Why the Tuskegee Study Slowed Vaccinations of Black Americans

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Why the Tuskegee Study Slowed Vaccinations of Black Americans

Why the Tuskegee Study Slowed Vaccinations of Black Americans

 

TUSKEGEE, Ala. — By the time vaccines for the coronavirus were introduced late last year, the pandemic had taken two of Lucenia Williams Dunn’s close friends. Still, Ms. Dunn, the former mayor of Tuskegee, contemplated for months whether to be inoculated.

It was a complicated consideration, framed by the government’s botched response to the pandemic, its disproportionate toll on Black communities and an infamous 40-year government experiment for which her hometown is often associated.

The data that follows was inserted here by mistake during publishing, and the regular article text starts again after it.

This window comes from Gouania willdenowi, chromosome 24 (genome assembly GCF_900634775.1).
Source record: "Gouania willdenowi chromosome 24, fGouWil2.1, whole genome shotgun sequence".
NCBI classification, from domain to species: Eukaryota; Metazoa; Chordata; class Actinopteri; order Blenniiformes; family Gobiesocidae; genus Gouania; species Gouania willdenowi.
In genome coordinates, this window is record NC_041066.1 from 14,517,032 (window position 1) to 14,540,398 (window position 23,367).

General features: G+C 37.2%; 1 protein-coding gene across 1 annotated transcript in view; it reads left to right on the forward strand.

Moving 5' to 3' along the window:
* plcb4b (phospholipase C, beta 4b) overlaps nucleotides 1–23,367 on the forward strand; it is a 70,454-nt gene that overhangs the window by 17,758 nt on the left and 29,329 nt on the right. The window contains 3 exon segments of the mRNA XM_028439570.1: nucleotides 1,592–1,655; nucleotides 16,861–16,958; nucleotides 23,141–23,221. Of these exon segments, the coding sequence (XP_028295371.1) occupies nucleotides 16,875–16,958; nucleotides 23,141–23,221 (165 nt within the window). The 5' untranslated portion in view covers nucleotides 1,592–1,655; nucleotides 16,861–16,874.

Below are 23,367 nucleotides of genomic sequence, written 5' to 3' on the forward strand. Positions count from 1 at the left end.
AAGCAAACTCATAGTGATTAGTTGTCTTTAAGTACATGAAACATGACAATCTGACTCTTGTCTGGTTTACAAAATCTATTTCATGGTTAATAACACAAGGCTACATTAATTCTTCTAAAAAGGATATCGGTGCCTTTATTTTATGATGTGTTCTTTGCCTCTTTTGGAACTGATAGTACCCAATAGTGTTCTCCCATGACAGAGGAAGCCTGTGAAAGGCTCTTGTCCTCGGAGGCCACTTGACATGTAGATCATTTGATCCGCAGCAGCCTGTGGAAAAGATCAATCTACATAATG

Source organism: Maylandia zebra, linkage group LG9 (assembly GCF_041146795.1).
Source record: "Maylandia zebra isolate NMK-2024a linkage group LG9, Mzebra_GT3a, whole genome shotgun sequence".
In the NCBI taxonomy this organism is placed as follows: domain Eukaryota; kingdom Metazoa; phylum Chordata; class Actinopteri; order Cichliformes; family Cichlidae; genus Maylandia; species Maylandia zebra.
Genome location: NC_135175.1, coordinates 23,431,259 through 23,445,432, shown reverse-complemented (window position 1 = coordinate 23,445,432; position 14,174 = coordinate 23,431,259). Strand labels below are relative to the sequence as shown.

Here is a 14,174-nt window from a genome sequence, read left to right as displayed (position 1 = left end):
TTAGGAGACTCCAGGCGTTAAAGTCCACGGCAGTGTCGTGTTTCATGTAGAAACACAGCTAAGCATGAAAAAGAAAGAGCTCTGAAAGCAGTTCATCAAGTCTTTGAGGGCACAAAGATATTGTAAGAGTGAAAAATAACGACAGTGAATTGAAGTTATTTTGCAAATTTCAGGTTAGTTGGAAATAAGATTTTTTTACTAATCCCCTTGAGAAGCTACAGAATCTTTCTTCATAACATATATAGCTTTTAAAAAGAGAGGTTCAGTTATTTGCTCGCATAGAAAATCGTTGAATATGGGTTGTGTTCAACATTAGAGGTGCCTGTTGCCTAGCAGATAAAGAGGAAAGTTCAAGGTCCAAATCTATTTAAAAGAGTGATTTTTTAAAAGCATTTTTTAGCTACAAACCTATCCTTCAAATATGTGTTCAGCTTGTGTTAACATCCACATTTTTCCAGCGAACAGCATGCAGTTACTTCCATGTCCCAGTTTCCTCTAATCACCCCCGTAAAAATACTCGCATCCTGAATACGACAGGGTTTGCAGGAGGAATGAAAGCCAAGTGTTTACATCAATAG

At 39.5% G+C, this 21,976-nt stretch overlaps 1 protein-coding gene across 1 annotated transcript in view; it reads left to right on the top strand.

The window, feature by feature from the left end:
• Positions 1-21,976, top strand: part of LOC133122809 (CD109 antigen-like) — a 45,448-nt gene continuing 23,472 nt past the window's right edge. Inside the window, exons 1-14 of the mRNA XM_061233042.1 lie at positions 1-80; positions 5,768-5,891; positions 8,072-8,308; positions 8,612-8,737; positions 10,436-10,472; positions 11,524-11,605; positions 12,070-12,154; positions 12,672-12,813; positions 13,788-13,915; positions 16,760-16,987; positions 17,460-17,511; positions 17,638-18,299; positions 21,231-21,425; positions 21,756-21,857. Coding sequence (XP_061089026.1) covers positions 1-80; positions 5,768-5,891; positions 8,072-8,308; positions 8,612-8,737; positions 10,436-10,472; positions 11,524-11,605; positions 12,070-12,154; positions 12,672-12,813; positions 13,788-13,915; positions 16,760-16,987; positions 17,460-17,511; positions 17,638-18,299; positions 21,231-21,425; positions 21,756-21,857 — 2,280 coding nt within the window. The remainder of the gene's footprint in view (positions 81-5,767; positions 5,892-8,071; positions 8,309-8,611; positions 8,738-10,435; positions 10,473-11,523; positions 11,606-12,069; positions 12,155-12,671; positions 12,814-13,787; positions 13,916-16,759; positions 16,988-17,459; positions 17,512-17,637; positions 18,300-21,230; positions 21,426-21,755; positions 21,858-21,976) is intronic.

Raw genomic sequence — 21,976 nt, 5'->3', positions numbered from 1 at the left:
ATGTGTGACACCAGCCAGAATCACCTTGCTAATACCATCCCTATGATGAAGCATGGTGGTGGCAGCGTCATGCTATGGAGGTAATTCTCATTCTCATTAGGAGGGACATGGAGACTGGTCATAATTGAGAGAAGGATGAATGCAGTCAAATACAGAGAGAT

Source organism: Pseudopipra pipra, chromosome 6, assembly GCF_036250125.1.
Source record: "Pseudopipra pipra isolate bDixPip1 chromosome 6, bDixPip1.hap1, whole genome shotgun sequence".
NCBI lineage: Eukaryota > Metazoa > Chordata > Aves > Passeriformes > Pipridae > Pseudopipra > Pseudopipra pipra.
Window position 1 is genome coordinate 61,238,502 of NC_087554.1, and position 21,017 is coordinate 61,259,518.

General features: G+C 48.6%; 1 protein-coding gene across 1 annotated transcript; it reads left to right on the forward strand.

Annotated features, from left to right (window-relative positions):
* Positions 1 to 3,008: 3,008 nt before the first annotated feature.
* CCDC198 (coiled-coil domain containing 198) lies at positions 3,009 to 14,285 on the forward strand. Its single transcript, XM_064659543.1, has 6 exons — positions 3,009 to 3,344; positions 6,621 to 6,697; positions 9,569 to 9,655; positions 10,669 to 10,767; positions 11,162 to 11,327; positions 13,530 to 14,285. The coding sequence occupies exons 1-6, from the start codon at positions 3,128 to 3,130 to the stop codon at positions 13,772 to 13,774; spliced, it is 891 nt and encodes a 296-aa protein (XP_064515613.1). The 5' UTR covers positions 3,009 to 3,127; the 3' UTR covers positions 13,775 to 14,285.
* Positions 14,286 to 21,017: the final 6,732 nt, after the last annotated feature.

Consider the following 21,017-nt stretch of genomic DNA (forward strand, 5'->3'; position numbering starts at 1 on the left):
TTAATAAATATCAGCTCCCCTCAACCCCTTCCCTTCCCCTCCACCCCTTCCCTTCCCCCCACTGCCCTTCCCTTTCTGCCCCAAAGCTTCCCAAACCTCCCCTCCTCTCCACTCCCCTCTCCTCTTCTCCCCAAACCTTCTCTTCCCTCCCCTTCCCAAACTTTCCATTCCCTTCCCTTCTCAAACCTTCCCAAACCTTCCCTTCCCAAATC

“I thought about the vaccine most every day,” said Ms. Dunn, 78, who finally walked into a pharmacy this summer and rolled up her sleeve for a shot, convinced after weighing with her family and doctor the possible consequences of remaining unvaccinated.

“What people need to understand is some of the hesitancy is rooted in a horrible history, and for some, it’s truly a process of asking the right questions to get to a place of getting the vaccine.”

In the first months after the vaccine rollout, Black Americans were far less likely than white Americans to be vaccinated. In addition to the difficulty of obtaining shots in their communities, their hesitancy was fueled by a powerful combination of general mistrust of the government and medical institutions, and misinformation over the safety and efficacy of the vaccines.

 

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